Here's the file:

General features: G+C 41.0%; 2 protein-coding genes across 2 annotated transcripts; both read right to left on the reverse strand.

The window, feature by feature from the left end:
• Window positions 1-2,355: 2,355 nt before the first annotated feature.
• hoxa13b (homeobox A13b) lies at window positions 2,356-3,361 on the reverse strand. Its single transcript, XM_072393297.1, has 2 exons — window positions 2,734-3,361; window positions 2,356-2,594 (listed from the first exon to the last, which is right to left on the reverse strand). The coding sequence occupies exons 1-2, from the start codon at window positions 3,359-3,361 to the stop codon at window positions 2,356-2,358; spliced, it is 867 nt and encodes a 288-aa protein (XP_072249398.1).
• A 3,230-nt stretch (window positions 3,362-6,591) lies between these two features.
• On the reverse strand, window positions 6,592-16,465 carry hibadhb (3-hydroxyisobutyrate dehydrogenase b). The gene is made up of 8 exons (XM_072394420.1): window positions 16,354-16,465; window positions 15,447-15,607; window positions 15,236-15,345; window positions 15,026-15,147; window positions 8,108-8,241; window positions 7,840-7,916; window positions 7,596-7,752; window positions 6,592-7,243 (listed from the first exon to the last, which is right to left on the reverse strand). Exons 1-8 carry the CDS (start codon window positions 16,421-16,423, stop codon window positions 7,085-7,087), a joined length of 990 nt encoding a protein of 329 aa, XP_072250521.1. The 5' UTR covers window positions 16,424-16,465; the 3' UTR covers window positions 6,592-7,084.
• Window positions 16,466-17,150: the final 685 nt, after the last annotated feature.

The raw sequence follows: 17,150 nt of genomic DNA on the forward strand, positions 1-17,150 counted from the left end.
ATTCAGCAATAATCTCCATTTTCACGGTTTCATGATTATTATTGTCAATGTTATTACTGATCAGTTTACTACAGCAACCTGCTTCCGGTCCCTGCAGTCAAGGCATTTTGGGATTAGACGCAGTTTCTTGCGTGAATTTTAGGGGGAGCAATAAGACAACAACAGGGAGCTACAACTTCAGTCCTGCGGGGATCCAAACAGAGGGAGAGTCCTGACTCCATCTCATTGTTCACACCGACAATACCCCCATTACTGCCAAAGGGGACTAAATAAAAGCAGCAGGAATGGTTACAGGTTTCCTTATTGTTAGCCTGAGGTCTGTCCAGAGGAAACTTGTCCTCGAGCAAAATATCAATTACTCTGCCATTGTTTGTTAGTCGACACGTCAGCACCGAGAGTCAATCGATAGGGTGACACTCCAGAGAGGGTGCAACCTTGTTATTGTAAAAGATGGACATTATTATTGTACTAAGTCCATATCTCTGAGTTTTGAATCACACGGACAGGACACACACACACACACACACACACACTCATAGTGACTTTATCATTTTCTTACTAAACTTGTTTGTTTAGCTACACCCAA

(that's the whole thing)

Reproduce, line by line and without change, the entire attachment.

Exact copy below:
General features: G+C 41.0%; 2 protein-coding genes across 2 annotated transcripts; both read right to left on the reverse strand.

The window, feature by feature from the left end:
• Window positions 1-2,355: 2,355 nt before the first annotated feature.
• hoxa13b (homeobox A13b) lies at window positions 2,356-3,361 on the reverse strand. Its single transcript, XM_072393297.1, has 2 exons — window positions 2,734-3,361; window positions 2,356-2,594 (listed from the first exon to the last, which is right to left on the reverse strand). The coding sequence occupies exons 1-2, from the start codon at window positions 3,359-3,361 to the stop codon at window positions 2,356-2,358; spliced, it is 867 nt and encodes a 288-aa protein (XP_072249398.1).
• A 3,230-nt stretch (window positions 3,362-6,591) lies between these two features.
• On the reverse strand, window positions 6,592-16,465 carry hibadhb (3-hydroxyisobutyrate dehydrogenase b). The gene is made up of 8 exons (XM_072394420.1): window positions 16,354-16,465; window positions 15,447-15,607; window positions 15,236-15,345; window positions 15,026-15,147; window positions 8,108-8,241; window positions 7,840-7,916; window positions 7,596-7,752; window positions 6,592-7,243 (listed from the first exon to the last, which is right to left on the reverse strand). Exons 1-8 carry the CDS (start codon window positions 16,421-16,423, stop codon window positions 7,085-7,087), a joined length of 990 nt encoding a protein of 329 aa, XP_072250521.1. The 5' UTR covers window positions 16,424-16,465; the 3' UTR covers window positions 6,592-7,084.
• Window positions 16,466-17,150: the final 685 nt, after the last annotated feature.

The raw sequence follows: 17,150 nt of genomic DNA on the forward strand, positions 1-17,150 counted from the left end.
ATTCAGCAATAATCTCCATTTTCACGGTTTCATGATTATTATTGTCAATGTTATTACTGATCAGTTTACTACAGCAACCTGCTTCCGGTCCCTGCAGTCAAGGCATTTTGGGATTAGACGCAGTTTCTTGCGTGAATTTTAGGGGGAGCAATAAGACAACAACAGGGAGCTACAACTTCAGTCCTGCGGGGATCCAAACAGAGGGAGAGTCCTGACTCCATCTCATTGTTCACACCGACAATACCCCCATTACTGCCAAAGGGGACTAAATAAAAGCAGCAGGAATGGTTACAGGTTTCCTTATTGTTAGCCTGAGGTCTGTCCAGAGGAAACTTGTCCTCGAGCAAAATATCAATTACTCTGCCATTGTTTGTTAGTCGACACGTCAGCACCGAGAGTCAATCGATAGGGTGACACTCCAGAGAGGGTGCAACCTTGTTATTGTAAAAGATGGACATTATTATTGTACTAAGTCCATATCTCTGAGTTTTGAATCACACGGACAGGACACACACACACACACACACACACACTCATAGTGACTTTATCATTTTCTTACTAAACTTGTTTGTTTAGCTACACCCAA